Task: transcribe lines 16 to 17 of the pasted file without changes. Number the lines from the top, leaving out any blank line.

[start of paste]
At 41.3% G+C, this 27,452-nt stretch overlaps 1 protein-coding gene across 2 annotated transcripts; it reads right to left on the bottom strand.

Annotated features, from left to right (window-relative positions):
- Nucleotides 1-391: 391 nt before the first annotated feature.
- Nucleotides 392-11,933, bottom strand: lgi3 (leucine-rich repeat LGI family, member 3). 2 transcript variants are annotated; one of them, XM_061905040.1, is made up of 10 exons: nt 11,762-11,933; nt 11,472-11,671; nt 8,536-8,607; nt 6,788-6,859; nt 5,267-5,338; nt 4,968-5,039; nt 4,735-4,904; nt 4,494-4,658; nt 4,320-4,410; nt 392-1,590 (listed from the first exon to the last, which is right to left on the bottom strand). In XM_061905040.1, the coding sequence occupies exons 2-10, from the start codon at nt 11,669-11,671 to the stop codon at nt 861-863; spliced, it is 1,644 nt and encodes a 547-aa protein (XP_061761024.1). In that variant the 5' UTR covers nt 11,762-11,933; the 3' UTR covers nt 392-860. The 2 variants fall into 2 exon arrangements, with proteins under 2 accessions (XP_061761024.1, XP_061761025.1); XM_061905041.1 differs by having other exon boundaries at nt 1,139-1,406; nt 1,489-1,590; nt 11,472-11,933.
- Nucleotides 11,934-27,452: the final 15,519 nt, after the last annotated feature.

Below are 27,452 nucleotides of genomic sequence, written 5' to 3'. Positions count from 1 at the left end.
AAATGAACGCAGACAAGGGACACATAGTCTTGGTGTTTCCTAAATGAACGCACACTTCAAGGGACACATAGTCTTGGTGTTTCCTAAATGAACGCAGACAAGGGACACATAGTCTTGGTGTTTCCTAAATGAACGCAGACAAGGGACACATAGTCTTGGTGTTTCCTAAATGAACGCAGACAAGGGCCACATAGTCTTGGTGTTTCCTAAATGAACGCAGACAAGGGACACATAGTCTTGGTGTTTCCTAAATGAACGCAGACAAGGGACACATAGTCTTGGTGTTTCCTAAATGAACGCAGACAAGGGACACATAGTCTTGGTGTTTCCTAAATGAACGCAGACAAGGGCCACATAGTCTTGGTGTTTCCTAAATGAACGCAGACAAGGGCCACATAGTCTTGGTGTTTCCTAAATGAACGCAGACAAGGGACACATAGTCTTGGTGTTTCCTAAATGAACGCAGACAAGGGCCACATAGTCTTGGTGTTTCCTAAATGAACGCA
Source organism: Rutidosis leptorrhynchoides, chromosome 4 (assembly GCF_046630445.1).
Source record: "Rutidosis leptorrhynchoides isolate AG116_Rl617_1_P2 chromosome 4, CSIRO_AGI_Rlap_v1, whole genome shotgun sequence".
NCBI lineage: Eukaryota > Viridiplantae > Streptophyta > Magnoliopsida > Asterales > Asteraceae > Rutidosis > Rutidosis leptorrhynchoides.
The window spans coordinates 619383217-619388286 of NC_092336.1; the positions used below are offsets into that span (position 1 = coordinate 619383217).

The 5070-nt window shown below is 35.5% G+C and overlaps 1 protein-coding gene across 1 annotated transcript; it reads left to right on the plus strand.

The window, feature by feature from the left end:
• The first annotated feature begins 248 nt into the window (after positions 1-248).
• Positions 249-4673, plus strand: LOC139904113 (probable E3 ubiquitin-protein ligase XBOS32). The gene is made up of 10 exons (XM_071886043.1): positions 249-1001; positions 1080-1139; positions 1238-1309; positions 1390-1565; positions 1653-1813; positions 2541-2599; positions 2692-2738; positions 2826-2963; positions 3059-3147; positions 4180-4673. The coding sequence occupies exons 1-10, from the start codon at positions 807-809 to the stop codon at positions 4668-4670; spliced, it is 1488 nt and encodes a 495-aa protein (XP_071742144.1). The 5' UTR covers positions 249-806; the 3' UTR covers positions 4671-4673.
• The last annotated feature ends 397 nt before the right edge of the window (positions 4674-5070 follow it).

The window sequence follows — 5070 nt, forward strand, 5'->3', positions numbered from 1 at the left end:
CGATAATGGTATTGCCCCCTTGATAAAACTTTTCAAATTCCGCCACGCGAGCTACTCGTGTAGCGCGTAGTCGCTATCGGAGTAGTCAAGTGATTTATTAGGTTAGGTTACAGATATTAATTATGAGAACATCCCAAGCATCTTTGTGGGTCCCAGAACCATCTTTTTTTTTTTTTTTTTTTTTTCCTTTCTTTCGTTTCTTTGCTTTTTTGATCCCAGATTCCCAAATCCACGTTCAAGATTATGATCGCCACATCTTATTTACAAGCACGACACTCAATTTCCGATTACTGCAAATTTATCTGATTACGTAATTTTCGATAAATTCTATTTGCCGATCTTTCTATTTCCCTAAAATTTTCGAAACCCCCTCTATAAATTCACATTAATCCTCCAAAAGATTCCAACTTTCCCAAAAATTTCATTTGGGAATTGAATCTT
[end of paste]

• The last annotated feature ends 397 nt before the right edge of the window (positions 4674-5070 follow it).

The window sequence follows — 5070 nt, forward strand, 5'->3', positions numbered from 1 at the left end: